Although it does not appear to be linked from the sessions page yet, the video of my I/O talk is available on YouTube. I have also made my slides available online, though I made a concerted effort to put less text on the slides than normal, so they may not make as much sense without the narration from my talk.
I was incredibly nervous, but I did watch all 57 minutes of the video to try to evaluate myself as a speaker. After observing myself, I'm actually quite happy with how things went! I was already aware that I sometimes list back and forth when speaking, and that's still a problem (fortunately, most of the video shows the slides, not me, so you may not be able to tell how bad my nervous habit is). My mumbling isn't as bad as it used to be (historically, I've been pretty bad about it during ordinary conversation, so mumbling during public speaking was far worse). It appears that when I'm diffident about what I'm saying (such as when I'm trying to make a joke that I'm not sure the audience will find funny), I often trail off at the end of the sentence, so I need to work on that. On the plus side, the word "like" appears to drop out of my vernacular when I step on a stage, and I knew my slides well enough that I was able to deliver all of the points I wanted to make without having to stare at them too much. (I never practiced the talk aloud before giving it—I only played through what I wanted to say in my head. I can't take myself seriously when I try to deliver my talk to myself in front of a mirror.)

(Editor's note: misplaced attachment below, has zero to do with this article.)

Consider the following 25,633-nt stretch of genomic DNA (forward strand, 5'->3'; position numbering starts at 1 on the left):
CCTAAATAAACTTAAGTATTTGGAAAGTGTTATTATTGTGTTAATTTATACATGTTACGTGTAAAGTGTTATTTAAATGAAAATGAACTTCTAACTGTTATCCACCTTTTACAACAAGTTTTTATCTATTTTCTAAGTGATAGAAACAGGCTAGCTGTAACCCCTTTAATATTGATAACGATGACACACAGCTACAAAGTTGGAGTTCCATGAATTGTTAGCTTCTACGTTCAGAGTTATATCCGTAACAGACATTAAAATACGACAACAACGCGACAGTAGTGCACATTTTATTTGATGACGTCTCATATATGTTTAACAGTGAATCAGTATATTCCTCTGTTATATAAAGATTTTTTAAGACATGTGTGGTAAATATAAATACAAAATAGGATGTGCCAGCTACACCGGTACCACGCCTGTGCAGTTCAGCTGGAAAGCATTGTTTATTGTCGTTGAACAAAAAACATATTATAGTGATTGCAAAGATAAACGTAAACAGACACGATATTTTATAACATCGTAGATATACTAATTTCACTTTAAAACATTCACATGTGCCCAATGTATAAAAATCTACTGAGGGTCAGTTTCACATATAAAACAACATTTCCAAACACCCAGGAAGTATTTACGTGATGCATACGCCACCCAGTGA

If you pay attention during the talk, you'll notice that I switch slides using a real Nintendo controller. The week before, I was in Portland for JSConf, which had an 8-bit theme. There, I gave a talk on a novel use of the
navPresoBack()). Then I embedded the URL to the presentation in an
org.eclipse.swt.browser.Browserand used com.centralnexus.input.Joystick to process the input from the controller and convert right- and left-arrow presses into
browser.execute("navPresoBack()")calls in Java. (The one sticking point was discovering that joystick input had to be processed in a special thread scheduled by Display.asyncExec().) Maybe it wasn't as cool as Marcin Wichary's Power Glove during his and Ryan's talk, The Secrets of Google Pac-Man: A Game Show, but I thought theirs was the best talk of the entire conference, so they were tough to compete with.
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